A new study looking at how older people are affected by COVID-19 lockdown measures has been set up by researchers from across the Faculty of Medicine.
Individuals in the UK who have been deemed high risk due to their age or pre-existing conditions have been advised to take extra precautions and shield for several months, but little is known about the wider impact of these lockdown measures.
The CHARIOT COVID-19 Rapid Response (CCRR) study aims to provide estimates on the number of participants who have already had COVID-19, and to measure the impact of the epidemic and lockdown measures on mental and physical well-being. The research will look at how various lifestyle, medical, social and mental health factors influence people’s vulnerability and resilience.
The findings from the study will also contribute to the prevention of age-related disease and help improve tailored care for this age group.
The study is initially inviting 40,000 participants of the Chariot Register, held at Imperial College to complete a weekly survey of symptoms for up to a year, with additional questions every six weeks on physical activities, sleep, mood and daily tasks.
Professor Helen Ward, Professor of Public Health said: “This is a really important study and it is excellent that we have been able to get this collaboration up and running so quickly.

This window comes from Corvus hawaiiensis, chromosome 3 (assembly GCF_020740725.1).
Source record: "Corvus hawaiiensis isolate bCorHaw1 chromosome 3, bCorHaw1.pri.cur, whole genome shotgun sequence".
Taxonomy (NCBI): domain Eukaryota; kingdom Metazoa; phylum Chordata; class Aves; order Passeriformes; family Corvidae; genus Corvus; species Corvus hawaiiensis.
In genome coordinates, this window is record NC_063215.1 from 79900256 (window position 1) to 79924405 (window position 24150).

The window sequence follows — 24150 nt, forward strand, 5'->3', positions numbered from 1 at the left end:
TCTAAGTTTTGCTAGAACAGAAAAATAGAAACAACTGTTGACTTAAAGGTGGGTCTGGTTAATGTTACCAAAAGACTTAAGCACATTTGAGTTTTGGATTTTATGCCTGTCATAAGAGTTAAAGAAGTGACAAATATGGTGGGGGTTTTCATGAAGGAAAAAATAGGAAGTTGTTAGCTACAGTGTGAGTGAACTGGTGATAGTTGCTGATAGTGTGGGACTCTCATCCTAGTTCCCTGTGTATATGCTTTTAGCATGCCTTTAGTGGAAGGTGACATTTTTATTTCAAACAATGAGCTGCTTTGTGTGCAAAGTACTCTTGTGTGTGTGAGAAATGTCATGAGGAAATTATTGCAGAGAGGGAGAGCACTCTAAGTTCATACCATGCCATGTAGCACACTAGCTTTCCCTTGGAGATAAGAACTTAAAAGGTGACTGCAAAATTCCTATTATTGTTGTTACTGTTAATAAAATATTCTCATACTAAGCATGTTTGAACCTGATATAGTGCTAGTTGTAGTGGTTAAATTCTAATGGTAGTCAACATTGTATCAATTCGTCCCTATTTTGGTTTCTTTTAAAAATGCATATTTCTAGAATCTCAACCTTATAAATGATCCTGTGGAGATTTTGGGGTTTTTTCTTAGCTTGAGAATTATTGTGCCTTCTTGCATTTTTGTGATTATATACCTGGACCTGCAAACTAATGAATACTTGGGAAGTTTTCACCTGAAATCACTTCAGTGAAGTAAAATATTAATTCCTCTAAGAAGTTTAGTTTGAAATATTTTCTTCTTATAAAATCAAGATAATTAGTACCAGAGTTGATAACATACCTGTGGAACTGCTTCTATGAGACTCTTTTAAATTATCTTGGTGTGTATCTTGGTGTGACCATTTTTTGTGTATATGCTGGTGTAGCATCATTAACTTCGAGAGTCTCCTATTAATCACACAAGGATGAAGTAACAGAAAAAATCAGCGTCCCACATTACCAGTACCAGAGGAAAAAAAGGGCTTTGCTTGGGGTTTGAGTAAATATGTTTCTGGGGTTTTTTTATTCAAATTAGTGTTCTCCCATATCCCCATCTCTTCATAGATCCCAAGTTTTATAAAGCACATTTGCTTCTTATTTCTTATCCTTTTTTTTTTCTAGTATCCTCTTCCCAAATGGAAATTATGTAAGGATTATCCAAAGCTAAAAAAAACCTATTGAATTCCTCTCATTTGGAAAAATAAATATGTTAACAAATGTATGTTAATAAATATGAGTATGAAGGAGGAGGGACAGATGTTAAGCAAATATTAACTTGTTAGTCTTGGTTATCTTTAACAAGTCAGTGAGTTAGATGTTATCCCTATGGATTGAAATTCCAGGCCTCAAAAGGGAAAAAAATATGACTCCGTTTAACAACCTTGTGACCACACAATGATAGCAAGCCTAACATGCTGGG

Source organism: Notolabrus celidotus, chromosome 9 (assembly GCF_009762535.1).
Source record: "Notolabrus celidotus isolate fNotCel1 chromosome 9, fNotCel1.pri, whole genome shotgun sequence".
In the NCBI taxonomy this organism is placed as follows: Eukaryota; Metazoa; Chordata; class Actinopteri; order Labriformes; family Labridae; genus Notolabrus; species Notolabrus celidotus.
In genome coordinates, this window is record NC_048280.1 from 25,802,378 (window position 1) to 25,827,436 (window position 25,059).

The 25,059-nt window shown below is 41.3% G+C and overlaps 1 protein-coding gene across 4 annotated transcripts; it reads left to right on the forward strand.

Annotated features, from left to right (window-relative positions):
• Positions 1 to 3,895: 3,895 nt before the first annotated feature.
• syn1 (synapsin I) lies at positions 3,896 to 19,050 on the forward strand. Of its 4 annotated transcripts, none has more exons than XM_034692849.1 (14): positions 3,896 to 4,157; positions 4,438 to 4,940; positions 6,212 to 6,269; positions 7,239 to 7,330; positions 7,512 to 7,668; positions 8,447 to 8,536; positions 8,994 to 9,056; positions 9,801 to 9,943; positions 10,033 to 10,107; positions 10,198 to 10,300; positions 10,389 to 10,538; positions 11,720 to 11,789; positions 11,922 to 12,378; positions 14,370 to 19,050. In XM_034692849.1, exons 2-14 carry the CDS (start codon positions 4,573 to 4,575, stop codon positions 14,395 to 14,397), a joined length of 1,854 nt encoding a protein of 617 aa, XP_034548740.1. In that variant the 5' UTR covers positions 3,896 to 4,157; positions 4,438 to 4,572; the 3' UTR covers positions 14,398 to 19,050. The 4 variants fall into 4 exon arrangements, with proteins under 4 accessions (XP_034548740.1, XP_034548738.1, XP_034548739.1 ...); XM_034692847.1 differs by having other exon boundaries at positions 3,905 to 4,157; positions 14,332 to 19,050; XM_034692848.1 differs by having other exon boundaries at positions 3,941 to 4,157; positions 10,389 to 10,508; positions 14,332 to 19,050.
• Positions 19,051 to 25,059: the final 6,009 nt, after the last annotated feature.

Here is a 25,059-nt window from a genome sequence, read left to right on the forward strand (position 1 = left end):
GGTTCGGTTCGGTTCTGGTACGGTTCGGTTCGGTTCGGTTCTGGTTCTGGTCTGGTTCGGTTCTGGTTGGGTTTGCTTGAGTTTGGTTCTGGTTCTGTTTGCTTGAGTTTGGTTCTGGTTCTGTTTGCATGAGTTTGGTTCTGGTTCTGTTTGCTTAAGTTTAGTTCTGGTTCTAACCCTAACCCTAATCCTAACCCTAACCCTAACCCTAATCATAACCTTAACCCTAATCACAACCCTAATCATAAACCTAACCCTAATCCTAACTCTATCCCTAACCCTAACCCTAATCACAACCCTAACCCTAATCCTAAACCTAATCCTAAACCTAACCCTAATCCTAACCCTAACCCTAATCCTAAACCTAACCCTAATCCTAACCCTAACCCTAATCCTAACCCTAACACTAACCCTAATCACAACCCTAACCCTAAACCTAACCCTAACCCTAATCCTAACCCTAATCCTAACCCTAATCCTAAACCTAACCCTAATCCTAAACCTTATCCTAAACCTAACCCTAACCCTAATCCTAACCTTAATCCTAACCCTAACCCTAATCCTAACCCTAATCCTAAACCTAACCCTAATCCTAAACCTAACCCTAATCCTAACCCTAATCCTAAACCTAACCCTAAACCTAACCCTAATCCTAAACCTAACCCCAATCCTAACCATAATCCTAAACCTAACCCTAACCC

“While most research is focusing on the impact of lockdown on the coronavirus epidemic itself, it is crucial that we also assess the wider impact on people’s health and wellbeing, including mental health.”
The CHARIOT register
The study builds on the CHARIOT register, an existing research register of participants in London who are aged 50 or over. First initiated in 2012 and developed with industry funding as a collaboration between the School of Public Health, GP practices and community organisations in London, the register includes .40,000 individuals aged 50-85 who are willing to participate in studies of health ageing and dementia prevention.
In the first 24 hours of the call for participants one in four of invited CHARIOT members agreed to take part.
Professor Lefkos Middleton, Chair in Clinical Neurology said: “Several thousands of CHARIOT members have already volunteered to take part in health research, and thanks to them we will be able to get some rapid answers to key questions. We don’t know how much the restrictions are affecting older people, but we assume that many will be facing increased problems due to the combination of reduced exercise, social isolation and changes in access to healthcare as well as any direct effects of COVID-19.”
The CCRR study team includes researchers from Imperial School of Public Health, the National Heart and Lung Institute, the Department of Surgery & Cancer and the Department of Bioengineering and Computing. The study has received ethics approval from the National Health Research Authority (HRA) and the Joint Research Compliance Office (JRCO).
Article text (excluding photos or graphics) © Imperial College London.
Photos and graphics subject to third party copyright used with permission or © Imperial College London.